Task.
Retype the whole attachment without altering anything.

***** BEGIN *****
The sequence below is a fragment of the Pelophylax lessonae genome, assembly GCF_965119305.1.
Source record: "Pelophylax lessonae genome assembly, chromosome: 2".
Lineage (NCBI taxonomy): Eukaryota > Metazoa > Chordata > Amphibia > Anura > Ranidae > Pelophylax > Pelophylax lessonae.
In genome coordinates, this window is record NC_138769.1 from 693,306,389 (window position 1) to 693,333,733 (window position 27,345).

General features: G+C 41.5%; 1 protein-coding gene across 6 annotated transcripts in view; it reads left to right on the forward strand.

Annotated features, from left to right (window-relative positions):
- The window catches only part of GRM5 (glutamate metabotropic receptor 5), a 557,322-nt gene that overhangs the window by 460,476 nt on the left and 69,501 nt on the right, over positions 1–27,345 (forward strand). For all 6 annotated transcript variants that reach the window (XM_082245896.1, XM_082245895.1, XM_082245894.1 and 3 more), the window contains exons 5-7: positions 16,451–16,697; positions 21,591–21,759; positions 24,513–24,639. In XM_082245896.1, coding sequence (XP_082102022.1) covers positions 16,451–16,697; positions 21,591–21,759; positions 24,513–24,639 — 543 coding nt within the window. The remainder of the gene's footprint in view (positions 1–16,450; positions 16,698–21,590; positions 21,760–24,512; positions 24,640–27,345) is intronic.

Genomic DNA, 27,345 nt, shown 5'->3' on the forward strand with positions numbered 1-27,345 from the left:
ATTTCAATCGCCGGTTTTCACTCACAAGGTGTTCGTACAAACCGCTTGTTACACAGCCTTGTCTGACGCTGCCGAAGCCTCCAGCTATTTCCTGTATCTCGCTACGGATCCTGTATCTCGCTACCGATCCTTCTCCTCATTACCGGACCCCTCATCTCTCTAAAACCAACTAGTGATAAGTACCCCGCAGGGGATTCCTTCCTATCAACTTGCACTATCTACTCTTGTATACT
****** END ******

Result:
The sequence below is a fragment of the Pelophylax lessonae genome, assembly GCF_965119305.1.
Source record: "Pelophylax lessonae genome assembly, chromosome: 2".
Lineage (NCBI taxonomy): Eukaryota > Metazoa > Chordata > Amphibia > Anura > Ranidae > Pelophylax > Pelophylax lessonae.
In genome coordinates, this window is record NC_138769.1 from 693,306,389 (window position 1) to 693,333,733 (window position 27,345).

General features: G+C 41.5%; 1 protein-coding gene across 6 annotated transcripts in view; it reads left to right on the forward strand.

Annotated features, from left to right (window-relative positions):
- The window catches only part of GRM5 (glutamate metabotropic receptor 5), a 557,322-nt gene that overhangs the window by 460,476 nt on the left and 69,501 nt on the right, over positions 1–27,345 (forward strand). For all 6 annotated transcript variants that reach the window (XM_082245896.1, XM_082245895.1, XM_082245894.1 and 3 more), the window contains exons 5-7: positions 16,451–16,697; positions 21,591–21,759; positions 24,513–24,639. In XM_082245896.1, coding sequence (XP_082102022.1) covers positions 16,451–16,697; positions 21,591–21,759; positions 24,513–24,639 — 543 coding nt within the window. The remainder of the gene's footprint in view (positions 1–16,450; positions 16,698–21,590; positions 21,760–24,512; positions 24,640–27,345) is intronic.

Genomic DNA, 27,345 nt, shown 5'->3' on the forward strand with positions numbered 1-27,345 from the left:
ATTTCAATCGCCGGTTTTCACTCACAAGGTGTTCGTACAAACCGCTTGTTACACAGCCTTGTCTGACGCTGCCGAAGCCTCCAGCTATTTCCTGTATCTCGCTACGGATCCTGTATCTCGCTACCGATCCTTCTCCTCATTACCGGACCCCTCATCTCTCTAAAACCAACTAGTGATAAGTACCCCGCAGGGGATTCCTTCCTATCAACTTGCACTATCTACTCTTGTATACT